Category Archives: machine learning

Beginner’s Guide to Machine Learning

Machine Learning can be overwhelming for beginners. The are complicated algorithms, complex mathematical equations, different tools available, and not so well-documented examples to deal with.

What is machine learning anyway?

In the simplest description, it is a science of creating a program to learn from existing data and be able to predict a required output when fed by a new data. It is very exciting field and it is the driving force behind the widespread application of Artificial Intelligence(AI) as we know today.

Motivation

There’s a lot of application for machine learning. We may not have noticed it but we are encountering them in our daily lives. Examples would be

  • The camera in your smartphone detects your face while taking that selfie
  • Predicting the weather
  • Photo-tagging in your social network page
  • Reading the address in a mail envelope for automatic routing
  • Safety detectors in your car like lane departure, forward collision, pedestrian detection, etc..
  • Self-driving cars
  • And the list goes on…

Start learning

I created a tutorial with complete documentation and working code without the complexities of the algorithm behind machine learning. I hope with this simple guide, you will have a good head start. Check out the code at Github.

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Setup Windows 10 for Machine Learning Using Tensorflow with GPU support

Using the GPU(the video card in your PC or laptop) with Tensorflow is a lot faster than the fastest CPU(processor). Even a laptop GPU will beat a 2 x AMD Opteron 6168 1.9 GHz Processor (2×12 cores total)¹. Luckily, my Windows 10 laptop has a NVIDIA GeForce GTX 1050 video card and decided to use it for machine learning while away.

Ingredients:

  1. Latest GPU driver NVIDIA GeForce GTX 1050
  2. CUDA 9.0 Toolkit
  3. CUDA 9.0 Tookit Patch 4
  4. NVIDIA CUDA Deep Neural Network library
  5. Anaconda3 v4.1.1
  6. Python 3.5
  7. Tensorflow with GPU 1.12

Instructions:

  1. Install the latest GPU driver. Reboot.
  2. Install CUDA 9.0 Toolkit
  3. Install the CUDA 9.0 Toolkit Patch 4
  4. Extract the CUDA Deep Neural Network Library to <cudnn folder> of your choice
  5. Install Anaconda
  6. Open a command prompt and set PATH for CUDA and cudnn
     SET PATH=C:\Program Files\NVIDIA GPU Computing Toolkit\CUDA\v9.0\bin;%PATH%
    SET PATH=C:\Program Files\NVIDIA GPU Computing Toolkit\CUDA\v9.0\extras\CUPTI\libx64;%PATH%
    SET PATH=&amp;amp;lt;cudnn folder&amp;amp;gt;\cuda\bin;%PATH%
  7. Reboot.
  8. Let’s create a Python 3.5 Environment. It is a good practice to create an environment for our particular need because some dependencies are only compatible with Python 3.5. We don’t want to mess up our setup when we accidentally update the root environment of Python. Open a command prompt and run code below.
    conda create -n tf-gpu python=3.5.2

    The tf-gpu is the name of our environment. You can choose any name.

  9. Let’s activate the new environment
    activate tf-gpu
    (tf-gpu) D:\&gt;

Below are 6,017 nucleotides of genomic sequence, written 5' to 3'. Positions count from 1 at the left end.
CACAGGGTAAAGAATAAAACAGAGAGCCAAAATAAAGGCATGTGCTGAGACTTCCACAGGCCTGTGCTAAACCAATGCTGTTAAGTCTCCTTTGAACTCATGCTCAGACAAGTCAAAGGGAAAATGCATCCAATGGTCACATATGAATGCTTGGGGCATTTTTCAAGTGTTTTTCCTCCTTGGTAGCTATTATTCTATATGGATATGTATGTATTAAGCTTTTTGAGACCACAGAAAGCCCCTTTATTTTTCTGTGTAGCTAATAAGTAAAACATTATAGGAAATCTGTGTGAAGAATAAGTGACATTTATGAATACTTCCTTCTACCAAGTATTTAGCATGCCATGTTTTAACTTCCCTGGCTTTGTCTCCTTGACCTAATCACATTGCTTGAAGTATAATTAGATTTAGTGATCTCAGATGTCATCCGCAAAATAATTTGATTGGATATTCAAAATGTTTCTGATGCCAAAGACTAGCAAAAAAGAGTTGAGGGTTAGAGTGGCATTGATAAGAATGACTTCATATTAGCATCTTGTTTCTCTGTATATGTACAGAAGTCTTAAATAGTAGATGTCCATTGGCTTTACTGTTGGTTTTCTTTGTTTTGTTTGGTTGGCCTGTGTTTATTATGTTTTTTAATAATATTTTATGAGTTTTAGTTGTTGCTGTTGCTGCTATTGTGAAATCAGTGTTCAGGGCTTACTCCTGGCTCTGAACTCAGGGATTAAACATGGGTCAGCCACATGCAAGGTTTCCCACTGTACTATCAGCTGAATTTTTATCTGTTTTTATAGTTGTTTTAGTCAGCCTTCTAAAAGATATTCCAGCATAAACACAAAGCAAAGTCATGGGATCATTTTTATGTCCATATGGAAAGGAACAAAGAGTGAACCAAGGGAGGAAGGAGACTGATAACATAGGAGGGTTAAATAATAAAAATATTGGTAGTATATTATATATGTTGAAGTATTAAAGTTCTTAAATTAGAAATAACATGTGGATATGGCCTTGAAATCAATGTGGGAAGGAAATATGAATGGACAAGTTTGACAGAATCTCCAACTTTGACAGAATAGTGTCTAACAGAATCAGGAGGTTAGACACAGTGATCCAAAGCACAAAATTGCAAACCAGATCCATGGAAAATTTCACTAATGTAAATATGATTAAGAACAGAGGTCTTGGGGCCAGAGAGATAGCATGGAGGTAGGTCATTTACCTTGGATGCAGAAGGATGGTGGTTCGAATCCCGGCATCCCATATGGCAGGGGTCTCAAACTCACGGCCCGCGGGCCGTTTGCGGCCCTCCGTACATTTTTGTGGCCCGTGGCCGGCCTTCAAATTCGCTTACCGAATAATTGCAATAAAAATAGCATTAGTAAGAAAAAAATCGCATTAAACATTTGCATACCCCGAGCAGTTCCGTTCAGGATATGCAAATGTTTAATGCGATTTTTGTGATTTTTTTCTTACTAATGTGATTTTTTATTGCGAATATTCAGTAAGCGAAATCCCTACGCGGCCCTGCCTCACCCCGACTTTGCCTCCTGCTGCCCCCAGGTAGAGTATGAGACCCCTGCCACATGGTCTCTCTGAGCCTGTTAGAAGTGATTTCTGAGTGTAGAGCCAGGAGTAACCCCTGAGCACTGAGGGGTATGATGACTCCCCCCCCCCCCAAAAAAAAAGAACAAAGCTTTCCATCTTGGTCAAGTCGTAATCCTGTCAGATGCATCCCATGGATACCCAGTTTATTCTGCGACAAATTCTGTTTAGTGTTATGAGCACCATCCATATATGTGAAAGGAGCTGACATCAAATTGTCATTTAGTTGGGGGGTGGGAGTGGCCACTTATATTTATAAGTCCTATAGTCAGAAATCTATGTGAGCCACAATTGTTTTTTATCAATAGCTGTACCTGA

10. After activating the environment, let’s install Tensorflow version 1.12 using PIP – Python package manager.
    (tf-gpu) D:\&gt;pip install --upgrade tensorflow-gpu==1.12.0
  11. Let’s verify the install.
    (tf-gpu) D:\&gt;python -c "import tensorflow as tf; tf.enable_eager_execution(); print(tf.reduce_sum(tf.random_normal([1000, 1000])))"

    Sample output:

    (tf-gpu) D:\&gt;python -c "import tensorflow as tf; tf.enable_eager_execution(); print(tf.reduce_sum(tf.random_normal([1000, 1000])))"
    2019-01-16 09:07:42.324696: I tensorflow/core/platform/cpu_feature_guard.cc:141] Your CPU supports instructions that this TensorFlow binary was not compiled to use: AVX2
    2019-01-16 09:07:43.288456: I tensorflow/core/common_runtime/gpu/gpu_device.cc:1432] Found device 0 with properties:
    name: GeForce GTX 1050 major: 6 minor: 1 memoryClockRate(GHz): 1.493
    pciBusID: 0000:01:00.0
    totalMemory: 4.00GiB freeMemory: 3.30GiB
    2019-01-16 09:07:43.293825: I tensorflow/core/common_runtime/gpu/gpu_device.cc:1511] Adding visible gpu devices: 0
    2019-01-16 09:07:45.237102: I tensorflow/core/common_runtime/gpu/gpu_device.cc:982] Device interconnect StreamExecutor with strength 1 edge matrix:
    2019-01-16 09:07:45.241664: I tensorflow/core/common_runtime/gpu/gpu_device.cc:988] 0
    2019-01-16 09:07:45.243892: I tensorflow/core/common_runtime/gpu/gpu_device.cc:1001] 0: N
    2019-01-16 09:07:45.247982: I tensorflow/core/common_runtime/gpu/gpu_device.cc:1115] Created TensorFlow device (/job:localhost/replica:0/task:0/device:GPU:0 with 3020 MB memory) -&gt; physical GPU (device: 0, name: GeForce GTX 1050, pci bus id: 0000:01:00.0, compute capability: 6.1)
    tf.Tensor(240.87163, shape=(), dtype=float32)
  12. Now, that Tensorflow is installed, we can now start our journey to machine learning –> deep neural network.
  13. If you don’t have a GPU that supports CUDA Deep Neural Network Library, skip 1, 2, 3, 4, 6 and replace 10 with
    (tf-gpu) D:\&amp;amp;gt;pip install --upgrade tensorflow==1.12.0

To avoid headaches in your setup, install the exact version specified in our ingredients. Been there, been that!